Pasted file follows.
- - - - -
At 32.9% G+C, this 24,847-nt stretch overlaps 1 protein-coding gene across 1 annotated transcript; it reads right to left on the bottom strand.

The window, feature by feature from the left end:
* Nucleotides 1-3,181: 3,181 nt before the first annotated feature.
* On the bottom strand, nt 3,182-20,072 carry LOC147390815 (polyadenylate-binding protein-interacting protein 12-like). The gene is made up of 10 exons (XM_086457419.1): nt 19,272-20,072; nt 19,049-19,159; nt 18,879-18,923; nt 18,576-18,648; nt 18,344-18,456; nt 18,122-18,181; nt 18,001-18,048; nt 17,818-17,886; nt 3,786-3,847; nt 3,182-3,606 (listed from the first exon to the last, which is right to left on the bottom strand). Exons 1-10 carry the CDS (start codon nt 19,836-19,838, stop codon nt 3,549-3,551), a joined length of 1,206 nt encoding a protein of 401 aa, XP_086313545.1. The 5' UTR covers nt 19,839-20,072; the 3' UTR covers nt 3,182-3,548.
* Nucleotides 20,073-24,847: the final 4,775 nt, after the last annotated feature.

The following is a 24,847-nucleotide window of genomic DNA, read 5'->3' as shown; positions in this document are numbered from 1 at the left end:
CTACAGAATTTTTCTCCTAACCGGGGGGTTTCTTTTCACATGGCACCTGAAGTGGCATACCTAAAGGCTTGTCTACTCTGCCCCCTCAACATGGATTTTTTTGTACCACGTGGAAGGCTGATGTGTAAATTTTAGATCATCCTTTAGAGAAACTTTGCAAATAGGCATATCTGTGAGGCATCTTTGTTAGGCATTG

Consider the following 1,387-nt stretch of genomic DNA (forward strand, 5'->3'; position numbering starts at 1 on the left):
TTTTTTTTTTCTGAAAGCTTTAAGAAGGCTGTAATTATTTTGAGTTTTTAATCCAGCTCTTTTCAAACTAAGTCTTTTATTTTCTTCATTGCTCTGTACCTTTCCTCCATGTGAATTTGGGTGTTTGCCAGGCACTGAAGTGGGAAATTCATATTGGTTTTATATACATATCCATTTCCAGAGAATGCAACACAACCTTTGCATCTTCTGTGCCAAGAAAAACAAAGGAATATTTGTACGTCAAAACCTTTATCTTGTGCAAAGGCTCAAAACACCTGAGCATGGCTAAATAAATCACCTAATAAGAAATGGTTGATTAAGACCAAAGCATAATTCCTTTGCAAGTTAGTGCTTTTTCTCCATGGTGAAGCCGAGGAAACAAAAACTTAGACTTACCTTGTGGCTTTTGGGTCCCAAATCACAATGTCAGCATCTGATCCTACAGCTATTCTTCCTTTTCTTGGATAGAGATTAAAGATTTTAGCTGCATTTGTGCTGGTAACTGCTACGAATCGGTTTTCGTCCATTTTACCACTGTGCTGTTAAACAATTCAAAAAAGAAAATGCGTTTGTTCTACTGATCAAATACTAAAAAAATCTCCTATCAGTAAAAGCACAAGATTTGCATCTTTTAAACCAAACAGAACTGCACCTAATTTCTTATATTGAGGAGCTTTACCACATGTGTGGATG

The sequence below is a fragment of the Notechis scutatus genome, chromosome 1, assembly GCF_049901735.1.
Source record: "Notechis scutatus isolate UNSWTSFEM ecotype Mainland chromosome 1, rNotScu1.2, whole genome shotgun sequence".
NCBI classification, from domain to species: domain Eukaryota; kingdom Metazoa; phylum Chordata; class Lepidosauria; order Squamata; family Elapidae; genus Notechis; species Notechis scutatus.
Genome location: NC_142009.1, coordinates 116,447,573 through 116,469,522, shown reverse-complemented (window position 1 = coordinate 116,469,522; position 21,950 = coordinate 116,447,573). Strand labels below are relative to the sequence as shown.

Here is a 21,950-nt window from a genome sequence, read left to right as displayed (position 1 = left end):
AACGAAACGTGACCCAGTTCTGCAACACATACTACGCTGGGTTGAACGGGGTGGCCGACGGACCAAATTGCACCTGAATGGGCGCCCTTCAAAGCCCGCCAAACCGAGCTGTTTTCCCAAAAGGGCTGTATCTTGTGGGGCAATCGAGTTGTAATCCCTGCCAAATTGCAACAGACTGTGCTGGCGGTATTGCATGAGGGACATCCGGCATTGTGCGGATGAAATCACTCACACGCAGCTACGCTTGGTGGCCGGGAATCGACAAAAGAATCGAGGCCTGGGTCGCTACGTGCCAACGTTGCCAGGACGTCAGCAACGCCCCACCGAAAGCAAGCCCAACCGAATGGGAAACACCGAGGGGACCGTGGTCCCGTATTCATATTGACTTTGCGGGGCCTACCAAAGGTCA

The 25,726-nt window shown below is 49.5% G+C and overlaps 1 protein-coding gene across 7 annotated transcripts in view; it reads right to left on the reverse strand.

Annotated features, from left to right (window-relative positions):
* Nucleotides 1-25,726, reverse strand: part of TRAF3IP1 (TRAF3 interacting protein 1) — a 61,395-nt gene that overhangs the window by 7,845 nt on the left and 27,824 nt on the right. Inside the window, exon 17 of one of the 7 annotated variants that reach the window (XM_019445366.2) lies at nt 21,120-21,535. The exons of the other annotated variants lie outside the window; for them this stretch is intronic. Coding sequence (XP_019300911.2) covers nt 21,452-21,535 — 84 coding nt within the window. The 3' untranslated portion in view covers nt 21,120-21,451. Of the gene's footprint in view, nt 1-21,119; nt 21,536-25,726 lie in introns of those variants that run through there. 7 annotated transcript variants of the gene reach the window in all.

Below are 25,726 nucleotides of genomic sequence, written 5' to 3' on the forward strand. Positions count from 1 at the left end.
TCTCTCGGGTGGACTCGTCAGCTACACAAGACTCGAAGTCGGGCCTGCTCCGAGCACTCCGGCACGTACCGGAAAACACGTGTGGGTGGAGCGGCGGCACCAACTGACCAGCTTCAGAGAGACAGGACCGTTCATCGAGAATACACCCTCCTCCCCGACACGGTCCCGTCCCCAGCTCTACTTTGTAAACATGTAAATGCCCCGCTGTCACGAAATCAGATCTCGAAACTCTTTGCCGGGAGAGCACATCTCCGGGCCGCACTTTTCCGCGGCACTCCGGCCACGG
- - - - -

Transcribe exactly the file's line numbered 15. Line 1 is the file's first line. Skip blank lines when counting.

AACGAAACGTGACCCAGTTCTGCAACACATACTACGCTGGGTTGAACGGGGTGGCCGACGGACCAAATTGCACCTGAATGGGCGCCCTTCAAAGCCCGCCAAACCGAGCTGTTTTCCCAAAAGGGCTGTATCTTGTGGGGCAATCGAGTTGTAATCCCTGCCAAATTGCAACAGACTGTGCTGGCGGTATTGCATGAGGGACATCCGGCATTGTGCGGATGAAATCACTCACACGCAGCTACGCTTGGTGGCCGGGAATCGACAAAAGAATCGAGGCCTGGGTCGCTACGTGCCAACGTTGCCAGGACGTCAGCAACGCCCCACCGAAAGCAAGCCCAACCGAATGGGAAACACCGAGGGGACCGTGGTCCCGTATTCATATTGACTTTGCGGGGCCTACCAAAGGTCA